Stock futures rise slightly as Wall Street tries to recover from Thursday’s losses
The New York Stock Exchange (NYSE) is seen in the financial district of lower Manhattan during the outbreak of the coronavirus disease (COVID-19) in New York City, April 26, 2020.
Jeena Moon | Reuters
U.S. stock futures were higher on Thursday night after a decline in some major tech stocks, along with dismal employment data and rising tensions with China, pushed the market lower during regular trading.
Dow Jones Industrial Average futures gained 75 points, or 0.3%. S&P 500 and Nasdaq 100 futures also advanced about 0.3%.
The Dow fell just over 100 points earlier on Thursday while the S&P 500 and Nasdaq dropped 0.8% and nearly 1%, respectively. Amazon shares fell more than 2% after hitting a record high. Facebook also hit an all-time high, but closed below that level.
Weekly jobless claims rose by another 2.4 million last week, according to data released by the U.S. Labor Department. That brings the total number of filings during the pandemic to more than 38 million. Continuing claims are also at a record.
Investors also fretted over U.S.-China trade relations. Earlier in the week, the Senate passed a bill that would potentially delist Chinese stocks from U.S. exchanges.
Ed Mills, Washington policy analyst at Raymond James, said the bill is moving at “warp speed,” noting: “We believe there will be a significant push for the legislation to be taken up in the coming weeks, and we believe it is only a matter of time before this bill (or something similar) is signed into law.”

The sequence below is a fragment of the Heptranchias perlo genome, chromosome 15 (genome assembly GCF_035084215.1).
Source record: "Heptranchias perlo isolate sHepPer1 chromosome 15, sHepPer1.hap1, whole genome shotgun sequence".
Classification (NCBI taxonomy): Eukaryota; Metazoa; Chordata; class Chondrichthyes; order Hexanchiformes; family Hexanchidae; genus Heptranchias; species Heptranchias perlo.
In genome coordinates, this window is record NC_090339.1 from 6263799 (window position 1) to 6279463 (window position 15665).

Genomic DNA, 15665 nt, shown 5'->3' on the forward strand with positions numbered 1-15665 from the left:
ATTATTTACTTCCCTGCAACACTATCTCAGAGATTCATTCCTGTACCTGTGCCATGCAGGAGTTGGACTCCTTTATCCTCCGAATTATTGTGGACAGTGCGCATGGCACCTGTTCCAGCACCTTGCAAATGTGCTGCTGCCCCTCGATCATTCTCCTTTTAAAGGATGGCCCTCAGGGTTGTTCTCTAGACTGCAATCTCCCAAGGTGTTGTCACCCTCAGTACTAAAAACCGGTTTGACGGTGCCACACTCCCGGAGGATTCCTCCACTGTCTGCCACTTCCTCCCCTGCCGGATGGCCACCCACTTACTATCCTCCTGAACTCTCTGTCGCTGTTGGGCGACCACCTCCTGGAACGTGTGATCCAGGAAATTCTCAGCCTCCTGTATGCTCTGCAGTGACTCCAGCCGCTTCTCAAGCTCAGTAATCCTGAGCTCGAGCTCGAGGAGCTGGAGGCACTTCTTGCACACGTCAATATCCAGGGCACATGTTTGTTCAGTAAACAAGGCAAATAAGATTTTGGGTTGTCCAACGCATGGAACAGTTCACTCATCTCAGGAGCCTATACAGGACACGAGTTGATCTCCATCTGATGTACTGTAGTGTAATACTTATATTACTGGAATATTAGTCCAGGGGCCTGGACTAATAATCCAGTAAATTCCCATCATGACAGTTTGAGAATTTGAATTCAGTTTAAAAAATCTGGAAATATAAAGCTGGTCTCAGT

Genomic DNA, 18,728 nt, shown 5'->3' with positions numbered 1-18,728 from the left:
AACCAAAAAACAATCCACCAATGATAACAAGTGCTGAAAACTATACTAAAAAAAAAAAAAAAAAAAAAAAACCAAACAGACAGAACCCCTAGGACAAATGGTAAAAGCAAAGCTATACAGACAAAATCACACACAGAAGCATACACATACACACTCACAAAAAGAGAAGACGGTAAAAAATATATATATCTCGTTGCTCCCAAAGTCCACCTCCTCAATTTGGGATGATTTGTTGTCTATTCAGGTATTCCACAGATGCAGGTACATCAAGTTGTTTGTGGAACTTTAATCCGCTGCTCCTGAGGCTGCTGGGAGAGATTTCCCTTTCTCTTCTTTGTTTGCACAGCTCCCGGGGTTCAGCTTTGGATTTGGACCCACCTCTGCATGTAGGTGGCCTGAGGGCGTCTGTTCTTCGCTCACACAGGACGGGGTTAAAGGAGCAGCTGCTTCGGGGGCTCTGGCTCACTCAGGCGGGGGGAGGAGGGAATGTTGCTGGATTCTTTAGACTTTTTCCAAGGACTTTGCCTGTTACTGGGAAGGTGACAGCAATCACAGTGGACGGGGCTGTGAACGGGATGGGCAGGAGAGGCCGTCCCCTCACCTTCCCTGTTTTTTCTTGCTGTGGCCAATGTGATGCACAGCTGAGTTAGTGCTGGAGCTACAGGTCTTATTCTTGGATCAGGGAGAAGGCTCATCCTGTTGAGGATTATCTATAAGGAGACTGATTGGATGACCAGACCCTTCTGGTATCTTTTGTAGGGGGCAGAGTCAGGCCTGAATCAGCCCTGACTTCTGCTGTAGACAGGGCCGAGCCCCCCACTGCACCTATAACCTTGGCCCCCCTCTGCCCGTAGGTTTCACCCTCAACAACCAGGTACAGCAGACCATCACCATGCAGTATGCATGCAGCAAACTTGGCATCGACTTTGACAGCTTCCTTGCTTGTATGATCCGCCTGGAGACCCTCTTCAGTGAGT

Still, the major averages remained on pace for solid weekly gains. The Dow was up more than 3% week to date. The 30-stock Dow was headed for its biggest one-week gain since the week of April 9. The S&P 500 has gained 2.96% this week while the Nasdaq Composite is up 3% in that time.
Those weekly advances come amid optimism around the global economy reopening as well as rising hopes for a coronavirus vaccine.
“The future remains uncertain, and thus, we are not confident in saying a second wave cannot happen — but the good news, there has yet to be a second wave in re-opened economies,” said Tom Lee, founder and head of research at Fundstrat Global Advisors, in a note. “We remain in the half-full camp and believe stocks offer pretty good risk/reward, even here.”
The S&P 500 has skyrocketed more than 34% since hitting an intraday low on March 23, led in part by strong gains from major tech stocks.
To be sure, a CNBC analysis using data from Johns Hopkins University shows that as U.S. states reopen, more than a third have seen new coronavirus cases rise.
President Donald Trump also said Thursday night “we are not closing our country” if a second wave of coronavirus infections hits the U.S. “We can put out the fires. Whether it is an ember or a flame, we are going to put it out. But we are not closing our country.”